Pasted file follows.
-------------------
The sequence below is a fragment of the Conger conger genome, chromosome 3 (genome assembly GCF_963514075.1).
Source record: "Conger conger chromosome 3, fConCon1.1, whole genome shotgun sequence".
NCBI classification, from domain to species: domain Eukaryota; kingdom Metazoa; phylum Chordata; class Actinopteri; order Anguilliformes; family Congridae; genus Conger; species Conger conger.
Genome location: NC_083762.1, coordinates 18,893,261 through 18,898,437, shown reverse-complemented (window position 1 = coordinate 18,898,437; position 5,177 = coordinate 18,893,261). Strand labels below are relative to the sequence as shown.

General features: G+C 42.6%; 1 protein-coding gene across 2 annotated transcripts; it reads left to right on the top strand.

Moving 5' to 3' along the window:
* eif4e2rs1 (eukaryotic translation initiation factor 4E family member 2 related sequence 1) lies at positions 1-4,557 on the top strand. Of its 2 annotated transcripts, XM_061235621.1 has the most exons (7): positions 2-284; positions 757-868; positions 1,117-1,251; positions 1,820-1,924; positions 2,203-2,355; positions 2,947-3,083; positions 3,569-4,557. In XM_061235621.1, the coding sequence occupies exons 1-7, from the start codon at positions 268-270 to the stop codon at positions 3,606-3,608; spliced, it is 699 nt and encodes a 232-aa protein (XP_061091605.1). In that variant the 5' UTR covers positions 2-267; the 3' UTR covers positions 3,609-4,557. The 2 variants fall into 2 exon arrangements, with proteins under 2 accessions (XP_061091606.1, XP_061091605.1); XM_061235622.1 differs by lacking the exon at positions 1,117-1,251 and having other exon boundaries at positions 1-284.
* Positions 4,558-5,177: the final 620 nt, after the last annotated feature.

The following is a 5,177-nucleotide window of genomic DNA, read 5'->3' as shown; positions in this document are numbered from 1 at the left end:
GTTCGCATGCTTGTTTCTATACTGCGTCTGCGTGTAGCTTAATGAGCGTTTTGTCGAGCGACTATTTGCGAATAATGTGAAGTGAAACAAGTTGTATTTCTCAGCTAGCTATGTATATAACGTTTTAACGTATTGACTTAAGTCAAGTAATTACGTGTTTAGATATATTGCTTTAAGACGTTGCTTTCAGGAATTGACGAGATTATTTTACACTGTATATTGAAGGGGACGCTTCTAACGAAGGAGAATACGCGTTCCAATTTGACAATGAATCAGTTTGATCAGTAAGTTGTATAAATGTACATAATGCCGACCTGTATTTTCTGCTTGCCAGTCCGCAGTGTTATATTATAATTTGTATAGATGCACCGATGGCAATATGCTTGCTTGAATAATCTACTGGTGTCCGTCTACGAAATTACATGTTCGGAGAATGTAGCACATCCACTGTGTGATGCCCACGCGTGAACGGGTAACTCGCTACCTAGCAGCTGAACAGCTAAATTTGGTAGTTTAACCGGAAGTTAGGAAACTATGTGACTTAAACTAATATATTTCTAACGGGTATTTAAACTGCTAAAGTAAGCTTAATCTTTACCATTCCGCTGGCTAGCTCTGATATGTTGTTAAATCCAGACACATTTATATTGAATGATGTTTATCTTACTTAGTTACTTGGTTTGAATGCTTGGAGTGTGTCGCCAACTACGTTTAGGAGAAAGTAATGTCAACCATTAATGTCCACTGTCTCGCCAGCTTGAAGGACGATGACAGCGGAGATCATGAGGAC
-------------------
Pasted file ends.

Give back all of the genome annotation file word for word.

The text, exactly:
The sequence below is a fragment of the Conger conger genome, chromosome 3 (genome assembly GCF_963514075.1).
Source record: "Conger conger chromosome 3, fConCon1.1, whole genome shotgun sequence".
NCBI classification, from domain to species: domain Eukaryota; kingdom Metazoa; phylum Chordata; class Actinopteri; order Anguilliformes; family Congridae; genus Conger; species Conger conger.
Genome location: NC_083762.1, coordinates 18,893,261 through 18,898,437, shown reverse-complemented (window position 1 = coordinate 18,898,437; position 5,177 = coordinate 18,893,261). Strand labels below are relative to the sequence as shown.

General features: G+C 42.6%; 1 protein-coding gene across 2 annotated transcripts; it reads left to right on the top strand.

Moving 5' to 3' along the window:
* eif4e2rs1 (eukaryotic translation initiation factor 4E family member 2 related sequence 1) lies at positions 1-4,557 on the top strand. Of its 2 annotated transcripts, XM_061235621.1 has the most exons (7): positions 2-284; positions 757-868; positions 1,117-1,251; positions 1,820-1,924; positions 2,203-2,355; positions 2,947-3,083; positions 3,569-4,557. In XM_061235621.1, the coding sequence occupies exons 1-7, from the start codon at positions 268-270 to the stop codon at positions 3,606-3,608; spliced, it is 699 nt and encodes a 232-aa protein (XP_061091605.1). In that variant the 5' UTR covers positions 2-267; the 3' UTR covers positions 3,609-4,557. The 2 variants fall into 2 exon arrangements, with proteins under 2 accessions (XP_061091606.1, XP_061091605.1); XM_061235622.1 differs by lacking the exon at positions 1,117-1,251 and having other exon boundaries at positions 1-284.
* Positions 4,558-5,177: the final 620 nt, after the last annotated feature.

The following is a 5,177-nucleotide window of genomic DNA, read 5'->3' as shown; positions in this document are numbered from 1 at the left end:
GTTCGCATGCTTGTTTCTATACTGCGTCTGCGTGTAGCTTAATGAGCGTTTTGTCGAGCGACTATTTGCGAATAATGTGAAGTGAAACAAGTTGTATTTCTCAGCTAGCTATGTATATAACGTTTTAACGTATTGACTTAAGTCAAGTAATTACGTGTTTAGATATATTGCTTTAAGACGTTGCTTTCAGGAATTGACGAGATTATTTTACACTGTATATTGAAGGGGACGCTTCTAACGAAGGAGAATACGCGTTCCAATTTGACAATGAATCAGTTTGATCAGTAAGTTGTATAAATGTACATAATGCCGACCTGTATTTTCTGCTTGCCAGTCCGCAGTGTTATATTATAATTTGTATAGATGCACCGATGGCAATATGCTTGCTTGAATAATCTACTGGTGTCCGTCTACGAAATTACATGTTCGGAGAATGTAGCACATCCACTGTGTGATGCCCACGCGTGAACGGGTAACTCGCTACCTAGCAGCTGAACAGCTAAATTTGGTAGTTTAACCGGAAGTTAGGAAACTATGTGACTTAAACTAATATATTTCTAACGGGTATTTAAACTGCTAAAGTAAGCTTAATCTTTACCATTCCGCTGGCTAGCTCTGATATGTTGTTAAATCCAGACACATTTATATTGAATGATGTTTATCTTACTTAGTTACTTGGTTTGAATGCTTGGAGTGTGTCGCCAACTACGTTTAGGAGAAAGTAATGTCAACCATTAATGTCCACTGTCTCGCCAGCTTGAAGGACGATGACAGCGGAGATCATGAGGAC